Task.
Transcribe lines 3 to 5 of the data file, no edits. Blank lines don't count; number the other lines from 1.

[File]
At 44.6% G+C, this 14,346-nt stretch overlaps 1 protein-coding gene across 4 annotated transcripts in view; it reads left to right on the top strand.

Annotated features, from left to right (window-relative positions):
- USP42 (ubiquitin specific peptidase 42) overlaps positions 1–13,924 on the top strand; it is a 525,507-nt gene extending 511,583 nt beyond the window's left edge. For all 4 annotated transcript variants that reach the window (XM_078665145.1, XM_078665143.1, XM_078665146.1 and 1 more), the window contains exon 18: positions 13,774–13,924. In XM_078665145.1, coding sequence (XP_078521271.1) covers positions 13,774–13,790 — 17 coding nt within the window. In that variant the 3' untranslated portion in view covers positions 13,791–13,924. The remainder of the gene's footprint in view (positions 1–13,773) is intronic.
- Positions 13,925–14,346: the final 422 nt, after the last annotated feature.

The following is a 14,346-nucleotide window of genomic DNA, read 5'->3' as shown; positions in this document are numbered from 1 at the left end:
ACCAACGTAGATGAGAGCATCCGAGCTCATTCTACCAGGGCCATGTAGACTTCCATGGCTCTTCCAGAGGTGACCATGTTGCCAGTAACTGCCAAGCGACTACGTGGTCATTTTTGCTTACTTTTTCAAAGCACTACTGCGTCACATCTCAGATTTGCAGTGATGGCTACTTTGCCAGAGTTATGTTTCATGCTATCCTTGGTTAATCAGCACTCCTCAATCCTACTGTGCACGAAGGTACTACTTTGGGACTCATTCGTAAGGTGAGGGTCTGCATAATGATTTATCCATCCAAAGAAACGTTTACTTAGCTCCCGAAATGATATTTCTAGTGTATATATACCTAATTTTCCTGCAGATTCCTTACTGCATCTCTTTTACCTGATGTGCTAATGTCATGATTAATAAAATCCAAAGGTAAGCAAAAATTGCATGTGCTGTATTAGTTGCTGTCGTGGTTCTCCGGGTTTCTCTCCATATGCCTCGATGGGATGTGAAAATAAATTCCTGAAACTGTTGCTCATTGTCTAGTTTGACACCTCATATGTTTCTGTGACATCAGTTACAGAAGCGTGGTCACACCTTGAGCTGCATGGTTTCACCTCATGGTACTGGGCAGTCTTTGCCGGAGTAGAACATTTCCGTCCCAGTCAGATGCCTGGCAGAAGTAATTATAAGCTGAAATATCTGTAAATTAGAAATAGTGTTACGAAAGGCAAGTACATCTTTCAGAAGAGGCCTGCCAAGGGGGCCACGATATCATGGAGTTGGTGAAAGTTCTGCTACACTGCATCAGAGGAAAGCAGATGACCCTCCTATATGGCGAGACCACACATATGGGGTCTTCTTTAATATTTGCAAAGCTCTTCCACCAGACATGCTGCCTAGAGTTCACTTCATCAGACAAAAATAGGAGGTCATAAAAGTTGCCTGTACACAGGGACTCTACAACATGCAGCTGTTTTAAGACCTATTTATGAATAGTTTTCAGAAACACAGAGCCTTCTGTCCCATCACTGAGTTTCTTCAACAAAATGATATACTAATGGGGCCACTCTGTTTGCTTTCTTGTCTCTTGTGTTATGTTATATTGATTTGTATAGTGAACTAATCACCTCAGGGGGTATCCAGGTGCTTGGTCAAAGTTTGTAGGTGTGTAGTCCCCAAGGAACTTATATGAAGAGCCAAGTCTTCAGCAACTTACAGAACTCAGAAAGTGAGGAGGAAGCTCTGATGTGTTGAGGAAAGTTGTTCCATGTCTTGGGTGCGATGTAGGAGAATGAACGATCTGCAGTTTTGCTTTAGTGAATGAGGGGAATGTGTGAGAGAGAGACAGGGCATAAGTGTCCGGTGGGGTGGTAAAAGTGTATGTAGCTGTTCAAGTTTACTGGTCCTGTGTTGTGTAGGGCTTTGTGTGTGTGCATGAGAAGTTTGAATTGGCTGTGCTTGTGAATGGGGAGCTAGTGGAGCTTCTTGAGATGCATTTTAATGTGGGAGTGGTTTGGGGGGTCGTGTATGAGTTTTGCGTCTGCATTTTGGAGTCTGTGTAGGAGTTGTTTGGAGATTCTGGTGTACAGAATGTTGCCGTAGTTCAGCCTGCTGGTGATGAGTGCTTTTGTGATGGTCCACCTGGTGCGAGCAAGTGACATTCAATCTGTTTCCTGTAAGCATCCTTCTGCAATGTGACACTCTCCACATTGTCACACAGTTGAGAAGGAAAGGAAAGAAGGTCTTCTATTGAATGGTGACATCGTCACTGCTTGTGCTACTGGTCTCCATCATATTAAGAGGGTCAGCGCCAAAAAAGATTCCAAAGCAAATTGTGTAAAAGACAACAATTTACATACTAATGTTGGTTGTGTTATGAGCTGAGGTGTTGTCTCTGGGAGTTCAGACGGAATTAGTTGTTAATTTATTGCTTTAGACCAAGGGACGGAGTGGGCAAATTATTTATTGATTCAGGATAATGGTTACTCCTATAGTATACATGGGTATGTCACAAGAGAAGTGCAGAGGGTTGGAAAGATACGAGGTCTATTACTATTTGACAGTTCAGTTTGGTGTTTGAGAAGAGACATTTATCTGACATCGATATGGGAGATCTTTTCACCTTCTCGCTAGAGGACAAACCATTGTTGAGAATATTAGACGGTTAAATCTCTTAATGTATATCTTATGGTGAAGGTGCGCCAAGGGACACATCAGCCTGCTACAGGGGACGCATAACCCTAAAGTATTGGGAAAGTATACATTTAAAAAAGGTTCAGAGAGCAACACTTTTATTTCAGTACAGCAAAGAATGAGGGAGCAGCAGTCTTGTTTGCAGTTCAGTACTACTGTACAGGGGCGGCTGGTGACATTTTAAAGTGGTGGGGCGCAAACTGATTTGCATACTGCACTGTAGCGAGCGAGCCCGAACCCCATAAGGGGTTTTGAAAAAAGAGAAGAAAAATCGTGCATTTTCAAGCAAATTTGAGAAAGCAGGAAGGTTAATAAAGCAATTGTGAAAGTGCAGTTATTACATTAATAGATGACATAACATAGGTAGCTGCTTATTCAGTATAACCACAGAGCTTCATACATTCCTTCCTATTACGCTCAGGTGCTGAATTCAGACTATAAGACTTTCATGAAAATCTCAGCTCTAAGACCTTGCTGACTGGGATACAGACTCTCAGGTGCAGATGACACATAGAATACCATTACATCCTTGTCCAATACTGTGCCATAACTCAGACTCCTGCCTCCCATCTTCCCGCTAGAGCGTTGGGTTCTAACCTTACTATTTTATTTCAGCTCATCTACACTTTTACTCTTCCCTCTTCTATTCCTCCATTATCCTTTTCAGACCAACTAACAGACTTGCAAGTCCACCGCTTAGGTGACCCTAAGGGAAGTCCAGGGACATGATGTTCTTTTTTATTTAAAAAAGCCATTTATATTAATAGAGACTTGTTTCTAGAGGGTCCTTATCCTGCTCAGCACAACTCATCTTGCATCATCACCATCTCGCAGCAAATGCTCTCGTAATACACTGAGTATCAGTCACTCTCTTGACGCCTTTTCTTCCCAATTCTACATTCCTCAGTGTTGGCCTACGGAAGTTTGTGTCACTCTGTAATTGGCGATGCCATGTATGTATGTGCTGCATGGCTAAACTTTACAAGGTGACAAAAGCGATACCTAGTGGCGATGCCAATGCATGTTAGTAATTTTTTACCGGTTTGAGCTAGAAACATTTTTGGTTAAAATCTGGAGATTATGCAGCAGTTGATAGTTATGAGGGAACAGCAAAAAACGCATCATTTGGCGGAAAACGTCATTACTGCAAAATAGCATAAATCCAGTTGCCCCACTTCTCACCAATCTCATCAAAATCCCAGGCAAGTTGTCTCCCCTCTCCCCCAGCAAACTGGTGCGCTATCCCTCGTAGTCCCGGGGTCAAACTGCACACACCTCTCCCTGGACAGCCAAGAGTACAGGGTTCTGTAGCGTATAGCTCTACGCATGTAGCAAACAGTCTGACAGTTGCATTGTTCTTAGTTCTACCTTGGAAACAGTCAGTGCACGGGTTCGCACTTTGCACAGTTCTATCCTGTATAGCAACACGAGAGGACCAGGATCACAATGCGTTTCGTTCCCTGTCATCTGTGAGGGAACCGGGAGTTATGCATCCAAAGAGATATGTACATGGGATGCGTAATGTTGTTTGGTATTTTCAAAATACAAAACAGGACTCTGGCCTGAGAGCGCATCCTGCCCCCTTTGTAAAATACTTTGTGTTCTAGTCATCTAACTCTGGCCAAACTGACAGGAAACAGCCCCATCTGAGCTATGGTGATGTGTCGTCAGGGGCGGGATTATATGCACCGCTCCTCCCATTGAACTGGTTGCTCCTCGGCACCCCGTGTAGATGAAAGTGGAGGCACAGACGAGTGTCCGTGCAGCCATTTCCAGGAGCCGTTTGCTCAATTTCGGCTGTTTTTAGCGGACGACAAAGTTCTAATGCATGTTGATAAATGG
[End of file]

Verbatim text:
- USP42 (ubiquitin specific peptidase 42) overlaps positions 1–13,924 on the top strand; it is a 525,507-nt gene extending 511,583 nt beyond the window's left edge. For all 4 annotated transcript variants that reach the window (XM_078665145.1, XM_078665143.1, XM_078665146.1 and 1 more), the window contains exon 18: positions 13,774–13,924. In XM_078665145.1, coding sequence (XP_078521271.1) covers positions 13,774–13,790 — 17 coding nt within the window. In that variant the 3' untranslated portion in view covers positions 13,791–13,924. The remainder of the gene's footprint in view (positions 1–13,773) is intronic.
- Positions 13,925–14,346: the final 422 nt, after the last annotated feature.

The following is a 14,346-nucleotide window of genomic DNA, read 5'->3' as shown; positions in this document are numbered from 1 at the left end: